“Do you have kids?”
The question is inevitable. And the older I get, the earlier it gets asked in introductory conversations. It first began happening several years ago, when I landed my first “real” job – 40 hours, benefits, earned time, staff parties complete with homemade goodies.
“No,” I would answer, laughing at the mere thought. “I’m only twenty-three, for God’s sake.” (But even at twenty-three, a good many of my peers had already begun procreating.)
Back then, most people would say, “Oh, I see. Well, plenty of time!”
“Kids aren’t really in my plan…” I would try to explain, to which most people – particularly other women – gave a knowing look and a wink.
“Plans change!” they’d say in a sing-song voice, flashing a sugary smile.
Three years later, most of my peers now have children or have near-immediate plans on making them, but my answer has not changed. However, now I am getting asked about it on a more frequent basis. I know the question comes from a good place – coworkers and new acquaintances just wanting to get to know me, to find out more about my life. I do not fault any one person on asking me, but I am growing tired of having to answer to the question.
The more I hear it, the more I think that we need to stop this cultural phenomenon of asking each woman we meet if they have or when they want children. For me, the choice not to have kids doesn’t come from any deep, dark secret or complex psychological issue. I simply don’t want them. I am more than happy to just be a kick-ass auntie. I have absolutely nothing against women being mothers – but I have no desire to become one myself. You want to have kids? Great! Let’s go pick out some cute onesies. You don’t want them? That’s cool, too. Let’s go spend our non-kid-related money on pizza and books.
It’s disturbing to me that in 2016, I still feel I have to defend my choice to stay kid-free to people who feel it is every woman’s prerogative to want children. I’m not going to make this a moral or political diatribe – clearly I believe each woman has the right to choose for herself whether she wants to have kids, and it is not for anyone else to judge that decision. But the more I get asked whether (or when) I want to have children, the more strongly I feel that it may not be an appropriate question to begin with. It comes with good intentions, but it can also come with consequences the asker might not consider.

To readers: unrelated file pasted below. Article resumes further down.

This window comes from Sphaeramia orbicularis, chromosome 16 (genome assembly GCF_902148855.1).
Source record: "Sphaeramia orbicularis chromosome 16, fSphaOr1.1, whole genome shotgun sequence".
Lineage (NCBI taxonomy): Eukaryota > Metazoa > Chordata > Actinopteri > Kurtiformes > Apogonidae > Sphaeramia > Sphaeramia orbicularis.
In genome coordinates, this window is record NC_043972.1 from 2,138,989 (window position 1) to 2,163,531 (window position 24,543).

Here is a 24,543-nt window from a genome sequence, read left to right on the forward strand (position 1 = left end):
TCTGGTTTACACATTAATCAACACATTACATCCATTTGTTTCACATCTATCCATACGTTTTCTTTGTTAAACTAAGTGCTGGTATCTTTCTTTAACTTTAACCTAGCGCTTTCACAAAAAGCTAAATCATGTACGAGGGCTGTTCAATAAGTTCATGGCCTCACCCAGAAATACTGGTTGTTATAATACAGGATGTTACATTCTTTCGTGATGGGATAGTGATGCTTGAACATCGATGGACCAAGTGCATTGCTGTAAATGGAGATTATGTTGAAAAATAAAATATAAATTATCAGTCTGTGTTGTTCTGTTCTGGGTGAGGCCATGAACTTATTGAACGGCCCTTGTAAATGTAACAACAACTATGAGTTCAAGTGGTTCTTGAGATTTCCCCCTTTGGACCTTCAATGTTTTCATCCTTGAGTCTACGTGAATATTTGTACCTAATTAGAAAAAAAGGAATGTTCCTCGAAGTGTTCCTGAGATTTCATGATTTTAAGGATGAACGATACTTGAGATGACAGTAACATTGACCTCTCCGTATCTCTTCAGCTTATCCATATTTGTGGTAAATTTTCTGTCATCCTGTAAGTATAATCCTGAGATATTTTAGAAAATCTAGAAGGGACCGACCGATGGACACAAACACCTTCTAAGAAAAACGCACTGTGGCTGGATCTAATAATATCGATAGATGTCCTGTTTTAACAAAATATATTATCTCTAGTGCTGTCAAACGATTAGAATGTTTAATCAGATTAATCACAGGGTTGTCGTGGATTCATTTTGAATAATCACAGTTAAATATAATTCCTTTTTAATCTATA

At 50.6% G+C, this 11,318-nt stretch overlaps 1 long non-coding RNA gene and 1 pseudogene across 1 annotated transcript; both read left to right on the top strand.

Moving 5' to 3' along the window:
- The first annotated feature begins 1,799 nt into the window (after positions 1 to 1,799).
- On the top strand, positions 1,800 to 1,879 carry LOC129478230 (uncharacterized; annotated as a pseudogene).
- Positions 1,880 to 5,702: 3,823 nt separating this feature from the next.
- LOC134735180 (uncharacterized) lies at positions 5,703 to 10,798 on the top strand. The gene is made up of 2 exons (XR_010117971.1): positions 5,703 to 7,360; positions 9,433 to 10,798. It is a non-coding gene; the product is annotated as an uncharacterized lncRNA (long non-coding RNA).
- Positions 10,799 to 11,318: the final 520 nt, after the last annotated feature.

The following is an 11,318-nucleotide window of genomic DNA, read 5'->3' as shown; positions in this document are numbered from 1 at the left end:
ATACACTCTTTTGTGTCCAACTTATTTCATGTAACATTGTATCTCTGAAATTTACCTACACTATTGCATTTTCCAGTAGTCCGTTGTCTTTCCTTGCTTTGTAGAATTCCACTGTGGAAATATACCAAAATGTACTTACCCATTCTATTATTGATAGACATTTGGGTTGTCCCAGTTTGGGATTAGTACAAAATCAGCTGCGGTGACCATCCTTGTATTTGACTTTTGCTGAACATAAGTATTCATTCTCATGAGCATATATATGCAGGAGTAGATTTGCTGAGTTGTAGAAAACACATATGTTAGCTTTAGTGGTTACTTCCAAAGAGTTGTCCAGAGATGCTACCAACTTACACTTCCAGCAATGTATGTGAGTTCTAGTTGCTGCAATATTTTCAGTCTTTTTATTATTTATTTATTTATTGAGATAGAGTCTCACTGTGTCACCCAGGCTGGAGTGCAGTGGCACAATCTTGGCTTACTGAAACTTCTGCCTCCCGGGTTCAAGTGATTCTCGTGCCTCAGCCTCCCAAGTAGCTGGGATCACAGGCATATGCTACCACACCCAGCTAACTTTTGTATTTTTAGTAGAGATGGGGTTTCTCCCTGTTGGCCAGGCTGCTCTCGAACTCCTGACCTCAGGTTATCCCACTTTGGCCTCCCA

In my case, the question is irritating, but not emotionally traumatizing. However, the same may not be said of a woman who gets asked the question just after being told she has uterine cancer and needs a hysterectomy. A woman who recently suffered a miscarriage probably wouldn’t want to answer, either. Or a woman who has tried for years to have a baby, with no success. Nor would a woman who just learned she is pregnant and, for whatever reason – maybe she’s the victim of a sexual assault, or has been abandoned by her partner and cannot financially support a baby, or is faced with a medical crisis in which she is not advised to stay pregnant – is considering having an abortion.
My point is: each of us women comes from different walks of life, and we each have our own beliefs and conflicts when it comes to having kids. We need to remain cognizant of the fact that not every woman can have children, and not all of us want children. The stories behind those choices are varied, but they are each worth taking into consideration, whether or not you personally would make that same decision. If a woman already has children, it’s safe to assume those kids’ existence will come into a get-to-know-you conversation organically. But if she doesn’t have children, she may not want to discuss why she doesn’t. And we have to remain sensitive to that reality.
Incidentally, I have never heard anyone ask a man they just met if and when he plans on having kids. And, while we’re on a related note, I’ve grown tired of the response that I will change my mind “once I meet the right guy.” In the past, more than once I tried to shape myself into a different version of me, a version that wanted children. And I did this because the guys I was interested in wanted families down the road. But then I stopped trying to force myself into someone I wasn’t and recognized that it is okay to not want children. It doesn’t make me a bad person or any less of a woman. It’s just part of what makes me a little bit different from the majority. (But then, I’ve never wanted to be in the majority, anyway.) After finally, wholly accepting this about myself, I knew my reply to “the right guy will change your mind” was “the right guy for me won’t want kids, either.”
I know I will continue to be asked if I have children. I’m at that age where most of my peers are having them, and the question is as inevitable as snow in a Maine winter. I will continue to tell the truth – no, I don’t have kids, and no, I don’t want to have them in the future. I will then steer the conversation in another direction, though I know there will be many people (mostly women – it is almost always a woman who asks) who will try to lead it back and dissect my choice not to become a mother.
Frankly, there are other questions people could ask me that would give them deeper insight into who I am as a person. “If you were a vegetable,” they might ask, “what would you be?” To which I might answer, “A baby carrot. They’re small, but vibrant.” Another good one might be where I’d most like to travel. “Ireland,” I’d tell them. “And Scotland. And the Caribbean. And Italy. And Greece.” But the best question to ask?
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